Oral sex between couples in a monogamous or open relationship shouldn’t have them fearing for their lives, but a new study reveals that men who have a high number of oral sexual partners could increase their risk of head and neck cancer. The same is true for men who smoke, with the highest risk category being men who smoke and have a high number of oral sex partners.
While the rate of those being diagnosed with oropharyngeal (middle part of the throat) cancer is low – with only 0.7 percent of men being diagnosed and an even lower percent of women – the study shows that HPV-related oropharyngeal squamous cell cancer among men has doubled over the last 20 years. By 2020, they estimate that oropharyngeal cancer will become a bigger issue than cervical cancer in the US.
Study author Dr Amber D’Souza, associate professor at the Johns Hopkins Bloomberg School of Public Health, said: “Most people perform oral sex in their lives, and we found that oral infection with cancer-causing HPV was rare among women regardless of how many oral sex partners they had. Among men who did not smoke, cancer-causing oral HPV was rare among everyone who had less than five oral sex partners, although the chances of having oral HPV infection did increase with a number of oral sex partners, and with smoking.”
The study, published in Annals of Oncology, included 13,089 people between the ages of 20 and 69, who had been tested for oral HPV infection. They then used data on US oropharyngeal cancer cases and deaths to predict one’s cancer risk from oral HPV.
Men who engage in oral sex with five or more partners had a prevalence of 7.4 percent for oral infection with cancer-causing types of HPV. This is compared with 1.5 percent of men who had oral sex with one or no partners. For those with two to four oral sex partners, their risk increased to 4 percent – smoking made this worse, jumping the risk to 7.1 percent. Men who smoke and engage in oral sex with five or more partners landed at 15 percent.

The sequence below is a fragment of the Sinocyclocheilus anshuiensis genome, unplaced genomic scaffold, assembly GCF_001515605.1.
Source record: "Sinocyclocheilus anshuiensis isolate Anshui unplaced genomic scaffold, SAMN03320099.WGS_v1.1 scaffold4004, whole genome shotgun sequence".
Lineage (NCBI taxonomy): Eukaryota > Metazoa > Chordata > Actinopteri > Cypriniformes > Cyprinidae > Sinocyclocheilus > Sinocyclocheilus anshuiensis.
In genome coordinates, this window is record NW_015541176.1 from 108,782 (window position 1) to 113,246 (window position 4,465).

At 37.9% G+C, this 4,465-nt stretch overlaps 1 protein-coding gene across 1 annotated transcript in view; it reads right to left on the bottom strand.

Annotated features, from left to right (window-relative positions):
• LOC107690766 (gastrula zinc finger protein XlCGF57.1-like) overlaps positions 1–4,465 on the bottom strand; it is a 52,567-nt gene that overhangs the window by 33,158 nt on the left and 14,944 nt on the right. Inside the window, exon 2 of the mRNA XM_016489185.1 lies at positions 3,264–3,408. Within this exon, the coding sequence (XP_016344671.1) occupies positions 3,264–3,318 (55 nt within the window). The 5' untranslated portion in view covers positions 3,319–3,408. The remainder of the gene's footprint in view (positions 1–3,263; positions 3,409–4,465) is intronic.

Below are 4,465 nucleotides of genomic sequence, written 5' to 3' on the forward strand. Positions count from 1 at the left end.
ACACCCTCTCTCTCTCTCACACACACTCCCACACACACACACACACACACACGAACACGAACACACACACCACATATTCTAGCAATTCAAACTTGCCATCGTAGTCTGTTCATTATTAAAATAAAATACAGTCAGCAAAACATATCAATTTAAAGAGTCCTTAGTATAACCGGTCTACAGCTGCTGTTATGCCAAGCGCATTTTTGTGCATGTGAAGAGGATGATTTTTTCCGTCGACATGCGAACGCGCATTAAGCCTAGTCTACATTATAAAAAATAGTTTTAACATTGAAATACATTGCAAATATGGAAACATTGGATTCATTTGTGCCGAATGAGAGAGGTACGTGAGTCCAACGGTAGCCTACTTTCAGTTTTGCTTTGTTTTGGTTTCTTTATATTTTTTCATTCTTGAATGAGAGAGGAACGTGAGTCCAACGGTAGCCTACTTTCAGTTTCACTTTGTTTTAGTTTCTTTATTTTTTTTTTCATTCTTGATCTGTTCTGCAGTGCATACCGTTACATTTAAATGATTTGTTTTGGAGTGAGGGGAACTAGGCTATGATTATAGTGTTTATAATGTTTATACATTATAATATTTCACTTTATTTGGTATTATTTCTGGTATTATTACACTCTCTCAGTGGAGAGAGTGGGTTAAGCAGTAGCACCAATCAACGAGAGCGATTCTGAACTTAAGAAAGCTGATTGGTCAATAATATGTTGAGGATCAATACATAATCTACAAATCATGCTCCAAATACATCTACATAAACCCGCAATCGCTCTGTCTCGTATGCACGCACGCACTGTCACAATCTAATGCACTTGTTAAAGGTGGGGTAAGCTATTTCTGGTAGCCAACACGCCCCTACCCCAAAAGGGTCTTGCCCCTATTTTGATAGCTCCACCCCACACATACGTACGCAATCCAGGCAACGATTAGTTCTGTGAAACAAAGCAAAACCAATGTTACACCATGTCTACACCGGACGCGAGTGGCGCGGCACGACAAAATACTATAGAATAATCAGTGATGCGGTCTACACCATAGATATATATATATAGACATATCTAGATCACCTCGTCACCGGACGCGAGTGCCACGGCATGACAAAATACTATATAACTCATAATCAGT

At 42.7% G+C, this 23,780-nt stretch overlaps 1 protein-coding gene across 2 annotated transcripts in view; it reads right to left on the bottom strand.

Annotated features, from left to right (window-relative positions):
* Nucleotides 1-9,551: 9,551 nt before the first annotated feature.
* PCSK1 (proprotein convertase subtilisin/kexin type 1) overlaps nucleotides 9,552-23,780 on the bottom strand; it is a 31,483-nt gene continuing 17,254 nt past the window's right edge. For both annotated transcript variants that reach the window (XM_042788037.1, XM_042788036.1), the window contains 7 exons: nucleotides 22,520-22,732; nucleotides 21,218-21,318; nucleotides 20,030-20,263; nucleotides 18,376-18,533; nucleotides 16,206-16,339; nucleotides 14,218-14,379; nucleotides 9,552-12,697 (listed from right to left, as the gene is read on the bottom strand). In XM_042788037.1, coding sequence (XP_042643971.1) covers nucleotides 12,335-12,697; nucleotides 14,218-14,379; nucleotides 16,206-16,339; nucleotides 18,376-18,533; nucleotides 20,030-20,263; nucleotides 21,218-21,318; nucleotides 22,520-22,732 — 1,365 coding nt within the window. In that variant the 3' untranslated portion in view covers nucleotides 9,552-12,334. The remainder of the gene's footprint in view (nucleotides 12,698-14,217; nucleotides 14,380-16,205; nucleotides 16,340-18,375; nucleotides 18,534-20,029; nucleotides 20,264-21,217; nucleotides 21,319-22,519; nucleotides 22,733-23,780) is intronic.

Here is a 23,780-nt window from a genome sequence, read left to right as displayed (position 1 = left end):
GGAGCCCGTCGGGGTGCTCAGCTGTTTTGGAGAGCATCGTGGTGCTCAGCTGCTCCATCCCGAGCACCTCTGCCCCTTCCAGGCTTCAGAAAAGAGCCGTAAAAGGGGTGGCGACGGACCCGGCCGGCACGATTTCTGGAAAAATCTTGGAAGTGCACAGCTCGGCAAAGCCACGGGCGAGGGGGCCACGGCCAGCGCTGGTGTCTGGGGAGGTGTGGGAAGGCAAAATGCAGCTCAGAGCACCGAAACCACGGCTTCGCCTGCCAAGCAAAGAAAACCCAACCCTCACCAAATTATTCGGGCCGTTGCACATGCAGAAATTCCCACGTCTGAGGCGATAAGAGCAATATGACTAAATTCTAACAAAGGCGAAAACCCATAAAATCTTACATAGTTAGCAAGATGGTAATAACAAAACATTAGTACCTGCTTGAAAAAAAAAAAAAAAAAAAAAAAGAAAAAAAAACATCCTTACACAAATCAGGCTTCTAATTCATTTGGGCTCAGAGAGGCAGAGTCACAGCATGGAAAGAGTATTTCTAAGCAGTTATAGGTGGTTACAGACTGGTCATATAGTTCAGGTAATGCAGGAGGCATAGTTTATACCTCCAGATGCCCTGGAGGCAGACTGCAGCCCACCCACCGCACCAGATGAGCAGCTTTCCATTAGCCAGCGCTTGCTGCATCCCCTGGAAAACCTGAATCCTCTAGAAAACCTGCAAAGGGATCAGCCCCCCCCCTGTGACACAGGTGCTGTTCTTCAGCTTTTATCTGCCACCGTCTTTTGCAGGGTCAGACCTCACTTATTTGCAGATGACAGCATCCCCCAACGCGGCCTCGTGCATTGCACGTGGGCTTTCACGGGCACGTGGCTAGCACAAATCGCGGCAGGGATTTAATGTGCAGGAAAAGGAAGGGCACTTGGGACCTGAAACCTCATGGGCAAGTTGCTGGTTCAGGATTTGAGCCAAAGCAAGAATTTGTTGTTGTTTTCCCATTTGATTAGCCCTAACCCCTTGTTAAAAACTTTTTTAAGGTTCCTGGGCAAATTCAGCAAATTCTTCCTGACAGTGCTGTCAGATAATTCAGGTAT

“Currently there are no tests that could be used for screening people for oropharyngeal cancer,” said co-author Dr Carole Fakhry, an associate professor from Johns Hopkins Department of Otolaryngology, in a statement. “It is rare cancer and for most healthy people the harms of screening for it would outweigh the benefits because of the problem of false positive test results and consequent anxiety.”
“Our research shows that identifying those who have oral HPV infection does not predict their future risk of cancer well, and so screening based on detecting cancer-causing oral HPV infection would be challenging,” Fakhry added. “However, we are carrying out further research on oral HPV infection in young healthy men to explore this further.”
Richard Shaw, a Cancer Research UK scientist from the University of Liverpool, shared earlier this year that there has been a debate about vaccinating not only young girls but boys too. He also added that “along with vaccinating against HPV, helping people to quit smoking and cut down on alcohol are important.”